Objective: To improve posttransplantation survival of frozen-thawed human ovarian tissue in immunodeficient mice. Design: Histologic study of transplanted human ovaries after treating the host and graft. Setting: Infertility unit, university-affiliated tertiary medical center. Patient(s): Ovarian tissue from six girls/women (aged 5-23 years) who had undergone ovarian laparoscopy for fertility preservation. Intervention(s): None. Main Outcome Measure(s): Thawed ovarian samples were transplanted into the back muscle of immunodeficient mice divided into four groups: A) no treatment; B) host treatment with vitamin E and gonadotropins before and after grafting; C) graft incubation with vascular endothelial growth factor A (VEGF-A) and vitamin E before transplantation; and D) host as in B, graft as in C. Ungrafted thawed samples served as control. Assessment of graft survival was conducted by follicle counts, apoptosis evaluation, immunohistochemical stainings for proliferating cell nuclear antigen (PCNA) and VEGF-A expression. Result(s): Only grafts incubated before transplantation (groups C and D) retained their original size. Follicle number was low in all grafts. PCNA expression was found in most grafts. Apoptosis was significantly lower in the untreated and treated grafts transplanted into treated hosts (groups B and D) than in ungrafted-thawed samples and group A grafts. All grafted groups had significantly higher expression of VEGF-A than ungrafted-thawed samples. Conclusion(s): Survival of transplanted human ovarian tissue may be improved by treatment of the host and graft. Further studies to evaluate treatments with a potential benefit in human ovarian autotransplantation are needed.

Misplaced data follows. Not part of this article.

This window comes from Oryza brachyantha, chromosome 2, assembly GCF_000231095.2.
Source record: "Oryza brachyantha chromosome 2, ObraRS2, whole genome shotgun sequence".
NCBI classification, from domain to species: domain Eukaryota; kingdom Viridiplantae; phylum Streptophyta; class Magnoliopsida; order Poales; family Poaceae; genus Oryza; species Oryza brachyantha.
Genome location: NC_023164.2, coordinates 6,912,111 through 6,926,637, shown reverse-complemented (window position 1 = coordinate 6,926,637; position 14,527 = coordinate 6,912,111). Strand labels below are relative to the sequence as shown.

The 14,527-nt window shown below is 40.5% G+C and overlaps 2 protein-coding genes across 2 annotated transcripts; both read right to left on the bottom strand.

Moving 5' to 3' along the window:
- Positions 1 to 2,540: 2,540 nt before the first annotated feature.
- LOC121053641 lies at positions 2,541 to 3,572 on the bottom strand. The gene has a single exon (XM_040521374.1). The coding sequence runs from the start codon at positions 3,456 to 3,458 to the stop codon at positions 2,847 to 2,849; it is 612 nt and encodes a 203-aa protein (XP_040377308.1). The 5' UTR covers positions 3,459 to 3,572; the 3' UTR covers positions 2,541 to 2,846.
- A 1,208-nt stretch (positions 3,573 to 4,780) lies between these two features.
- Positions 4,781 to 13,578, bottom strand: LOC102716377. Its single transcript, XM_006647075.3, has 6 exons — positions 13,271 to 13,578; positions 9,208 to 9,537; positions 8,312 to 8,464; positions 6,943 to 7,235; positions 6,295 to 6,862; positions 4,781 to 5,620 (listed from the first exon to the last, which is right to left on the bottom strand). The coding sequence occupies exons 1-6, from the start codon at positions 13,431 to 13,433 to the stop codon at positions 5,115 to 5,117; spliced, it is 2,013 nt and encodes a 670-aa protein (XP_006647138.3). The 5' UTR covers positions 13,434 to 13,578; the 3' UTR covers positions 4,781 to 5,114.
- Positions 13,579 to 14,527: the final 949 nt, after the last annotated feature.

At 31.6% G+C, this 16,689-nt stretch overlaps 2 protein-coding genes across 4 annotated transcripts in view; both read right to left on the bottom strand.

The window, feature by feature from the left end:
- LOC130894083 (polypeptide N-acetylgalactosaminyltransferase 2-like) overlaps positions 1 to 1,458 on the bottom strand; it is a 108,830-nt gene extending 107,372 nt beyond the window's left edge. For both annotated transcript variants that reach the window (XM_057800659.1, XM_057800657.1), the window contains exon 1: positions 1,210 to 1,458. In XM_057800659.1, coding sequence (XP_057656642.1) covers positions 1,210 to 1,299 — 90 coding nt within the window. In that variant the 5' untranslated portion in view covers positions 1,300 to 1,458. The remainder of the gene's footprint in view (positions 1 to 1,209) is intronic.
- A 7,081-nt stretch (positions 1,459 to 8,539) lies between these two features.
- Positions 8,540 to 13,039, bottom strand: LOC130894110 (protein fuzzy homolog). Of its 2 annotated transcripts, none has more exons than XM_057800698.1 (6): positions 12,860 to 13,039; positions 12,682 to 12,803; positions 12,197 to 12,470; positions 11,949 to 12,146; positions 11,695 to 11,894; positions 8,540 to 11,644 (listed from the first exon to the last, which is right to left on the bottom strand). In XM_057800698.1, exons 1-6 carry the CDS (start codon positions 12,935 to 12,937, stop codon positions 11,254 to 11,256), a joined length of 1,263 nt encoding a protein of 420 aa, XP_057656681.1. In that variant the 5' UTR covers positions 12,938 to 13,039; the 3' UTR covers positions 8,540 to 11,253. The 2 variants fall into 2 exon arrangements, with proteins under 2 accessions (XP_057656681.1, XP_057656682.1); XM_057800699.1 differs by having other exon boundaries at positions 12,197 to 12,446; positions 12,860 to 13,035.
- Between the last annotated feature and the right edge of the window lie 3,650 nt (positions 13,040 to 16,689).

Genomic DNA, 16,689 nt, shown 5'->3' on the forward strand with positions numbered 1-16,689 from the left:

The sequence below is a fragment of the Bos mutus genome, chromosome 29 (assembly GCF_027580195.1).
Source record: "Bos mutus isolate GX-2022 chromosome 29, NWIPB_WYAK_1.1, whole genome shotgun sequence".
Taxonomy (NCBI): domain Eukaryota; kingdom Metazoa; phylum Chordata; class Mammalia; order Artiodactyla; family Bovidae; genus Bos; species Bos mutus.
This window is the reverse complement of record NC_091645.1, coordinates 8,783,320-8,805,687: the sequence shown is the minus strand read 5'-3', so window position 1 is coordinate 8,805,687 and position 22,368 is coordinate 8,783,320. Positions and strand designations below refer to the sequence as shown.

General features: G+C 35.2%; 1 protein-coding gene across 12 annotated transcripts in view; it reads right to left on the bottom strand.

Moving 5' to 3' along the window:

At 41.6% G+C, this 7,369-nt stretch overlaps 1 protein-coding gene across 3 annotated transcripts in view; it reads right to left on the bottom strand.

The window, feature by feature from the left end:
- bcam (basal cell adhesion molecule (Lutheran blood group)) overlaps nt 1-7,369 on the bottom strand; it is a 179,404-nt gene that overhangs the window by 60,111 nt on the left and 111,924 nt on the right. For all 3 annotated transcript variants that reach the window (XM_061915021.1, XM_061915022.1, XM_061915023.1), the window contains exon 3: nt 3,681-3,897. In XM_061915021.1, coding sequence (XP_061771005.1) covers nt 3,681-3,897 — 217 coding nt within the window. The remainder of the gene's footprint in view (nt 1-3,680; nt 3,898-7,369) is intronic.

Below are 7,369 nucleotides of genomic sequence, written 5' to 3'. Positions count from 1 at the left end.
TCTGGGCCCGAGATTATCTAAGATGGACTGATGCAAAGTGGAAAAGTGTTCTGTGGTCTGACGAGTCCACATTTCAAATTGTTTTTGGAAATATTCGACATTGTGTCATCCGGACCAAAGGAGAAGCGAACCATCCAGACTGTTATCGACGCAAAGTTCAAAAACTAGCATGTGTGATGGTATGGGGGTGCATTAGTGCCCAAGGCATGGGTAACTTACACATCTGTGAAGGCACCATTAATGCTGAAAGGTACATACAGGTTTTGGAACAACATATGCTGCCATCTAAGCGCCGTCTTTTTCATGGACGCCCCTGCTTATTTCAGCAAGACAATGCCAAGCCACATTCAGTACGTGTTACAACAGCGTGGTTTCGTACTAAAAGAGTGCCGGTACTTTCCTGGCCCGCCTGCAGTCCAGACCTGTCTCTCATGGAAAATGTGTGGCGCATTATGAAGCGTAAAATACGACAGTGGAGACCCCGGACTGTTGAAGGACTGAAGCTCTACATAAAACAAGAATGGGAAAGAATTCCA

- Human ovarian grafts
- immonodeficient mice
- vascular endothelial growth factor A
- vitamin E